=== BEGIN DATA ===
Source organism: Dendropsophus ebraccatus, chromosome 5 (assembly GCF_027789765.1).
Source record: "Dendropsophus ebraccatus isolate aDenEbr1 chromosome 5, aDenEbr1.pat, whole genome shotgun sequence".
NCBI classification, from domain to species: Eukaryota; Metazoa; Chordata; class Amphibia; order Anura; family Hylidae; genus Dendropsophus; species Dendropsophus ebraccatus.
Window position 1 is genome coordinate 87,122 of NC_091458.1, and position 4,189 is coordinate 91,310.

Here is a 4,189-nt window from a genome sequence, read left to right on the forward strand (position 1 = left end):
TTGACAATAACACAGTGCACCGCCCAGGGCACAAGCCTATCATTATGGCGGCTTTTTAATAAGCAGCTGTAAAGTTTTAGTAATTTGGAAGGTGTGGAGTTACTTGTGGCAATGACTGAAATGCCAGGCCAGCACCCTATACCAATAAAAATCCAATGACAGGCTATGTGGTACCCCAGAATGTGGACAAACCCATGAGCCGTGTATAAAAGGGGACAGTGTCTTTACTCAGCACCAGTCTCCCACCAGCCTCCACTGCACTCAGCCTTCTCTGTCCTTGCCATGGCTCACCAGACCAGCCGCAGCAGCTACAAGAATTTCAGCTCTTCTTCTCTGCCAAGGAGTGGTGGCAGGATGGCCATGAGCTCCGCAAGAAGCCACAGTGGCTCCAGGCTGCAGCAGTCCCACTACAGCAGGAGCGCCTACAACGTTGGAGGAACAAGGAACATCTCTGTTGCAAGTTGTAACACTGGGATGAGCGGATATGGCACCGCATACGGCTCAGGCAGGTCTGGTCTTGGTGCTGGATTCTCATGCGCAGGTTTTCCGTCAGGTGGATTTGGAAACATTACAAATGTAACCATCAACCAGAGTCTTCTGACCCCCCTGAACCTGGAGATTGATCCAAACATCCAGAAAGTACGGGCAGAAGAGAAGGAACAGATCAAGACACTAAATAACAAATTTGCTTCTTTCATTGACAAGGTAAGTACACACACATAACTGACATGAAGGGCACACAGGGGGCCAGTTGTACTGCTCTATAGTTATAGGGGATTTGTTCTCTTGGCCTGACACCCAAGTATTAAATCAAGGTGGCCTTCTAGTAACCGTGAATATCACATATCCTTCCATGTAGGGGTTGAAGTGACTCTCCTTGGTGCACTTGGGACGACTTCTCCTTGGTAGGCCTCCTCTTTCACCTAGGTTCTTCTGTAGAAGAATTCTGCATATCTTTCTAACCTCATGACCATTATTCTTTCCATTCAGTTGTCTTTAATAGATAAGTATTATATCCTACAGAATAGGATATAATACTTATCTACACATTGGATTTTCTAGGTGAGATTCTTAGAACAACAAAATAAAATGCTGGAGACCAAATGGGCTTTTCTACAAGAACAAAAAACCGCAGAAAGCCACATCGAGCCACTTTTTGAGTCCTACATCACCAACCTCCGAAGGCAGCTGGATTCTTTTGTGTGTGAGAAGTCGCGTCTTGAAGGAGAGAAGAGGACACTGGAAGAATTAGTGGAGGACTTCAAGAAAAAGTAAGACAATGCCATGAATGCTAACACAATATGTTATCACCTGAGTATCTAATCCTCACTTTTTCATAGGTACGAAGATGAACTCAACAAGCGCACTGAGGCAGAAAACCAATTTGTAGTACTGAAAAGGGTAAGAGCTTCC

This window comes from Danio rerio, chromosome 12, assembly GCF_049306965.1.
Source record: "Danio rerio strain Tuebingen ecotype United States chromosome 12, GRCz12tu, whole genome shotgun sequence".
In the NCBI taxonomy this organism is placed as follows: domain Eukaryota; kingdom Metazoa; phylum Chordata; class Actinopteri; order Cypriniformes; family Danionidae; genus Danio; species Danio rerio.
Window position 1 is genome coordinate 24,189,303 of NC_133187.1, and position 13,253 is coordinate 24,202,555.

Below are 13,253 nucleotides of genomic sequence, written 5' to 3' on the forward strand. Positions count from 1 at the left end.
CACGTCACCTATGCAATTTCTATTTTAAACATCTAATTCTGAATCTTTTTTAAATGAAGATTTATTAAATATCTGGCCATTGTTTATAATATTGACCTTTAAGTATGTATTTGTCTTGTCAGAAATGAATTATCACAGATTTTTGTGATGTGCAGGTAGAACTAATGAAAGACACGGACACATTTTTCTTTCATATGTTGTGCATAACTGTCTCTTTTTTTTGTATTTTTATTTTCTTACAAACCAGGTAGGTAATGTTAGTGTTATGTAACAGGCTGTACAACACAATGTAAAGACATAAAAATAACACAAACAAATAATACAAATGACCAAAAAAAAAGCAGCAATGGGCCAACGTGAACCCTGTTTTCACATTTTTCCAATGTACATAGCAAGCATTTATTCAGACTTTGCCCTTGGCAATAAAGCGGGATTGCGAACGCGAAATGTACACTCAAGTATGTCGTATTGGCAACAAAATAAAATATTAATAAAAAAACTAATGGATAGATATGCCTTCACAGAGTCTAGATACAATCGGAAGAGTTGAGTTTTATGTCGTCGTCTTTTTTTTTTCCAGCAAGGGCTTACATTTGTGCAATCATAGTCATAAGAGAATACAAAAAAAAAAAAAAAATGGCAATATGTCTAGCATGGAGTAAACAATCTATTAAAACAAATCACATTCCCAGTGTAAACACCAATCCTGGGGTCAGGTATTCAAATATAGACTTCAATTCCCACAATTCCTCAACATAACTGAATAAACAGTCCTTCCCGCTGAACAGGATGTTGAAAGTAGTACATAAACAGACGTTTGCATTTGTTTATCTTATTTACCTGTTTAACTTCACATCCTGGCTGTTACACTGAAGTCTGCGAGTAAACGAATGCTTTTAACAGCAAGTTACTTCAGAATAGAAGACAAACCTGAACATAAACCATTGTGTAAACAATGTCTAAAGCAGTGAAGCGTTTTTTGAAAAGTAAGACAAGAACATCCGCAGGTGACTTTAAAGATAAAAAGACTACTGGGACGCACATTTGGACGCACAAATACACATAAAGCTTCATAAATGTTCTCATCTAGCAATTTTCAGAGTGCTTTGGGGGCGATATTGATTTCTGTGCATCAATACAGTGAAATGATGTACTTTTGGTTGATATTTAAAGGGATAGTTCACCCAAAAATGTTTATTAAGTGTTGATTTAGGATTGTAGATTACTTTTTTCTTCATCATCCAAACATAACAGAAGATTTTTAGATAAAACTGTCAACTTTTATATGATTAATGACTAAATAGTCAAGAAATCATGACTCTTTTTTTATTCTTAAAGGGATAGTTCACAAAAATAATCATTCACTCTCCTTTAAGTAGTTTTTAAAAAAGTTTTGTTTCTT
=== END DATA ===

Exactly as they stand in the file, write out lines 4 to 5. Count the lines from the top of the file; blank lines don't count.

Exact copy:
Window position 1 is genome coordinate 87,122 of NC_091458.1, and position 4,189 is coordinate 91,310.

Here is a 4,189-nt window from a genome sequence, read left to right on the forward strand (position 1 = left end):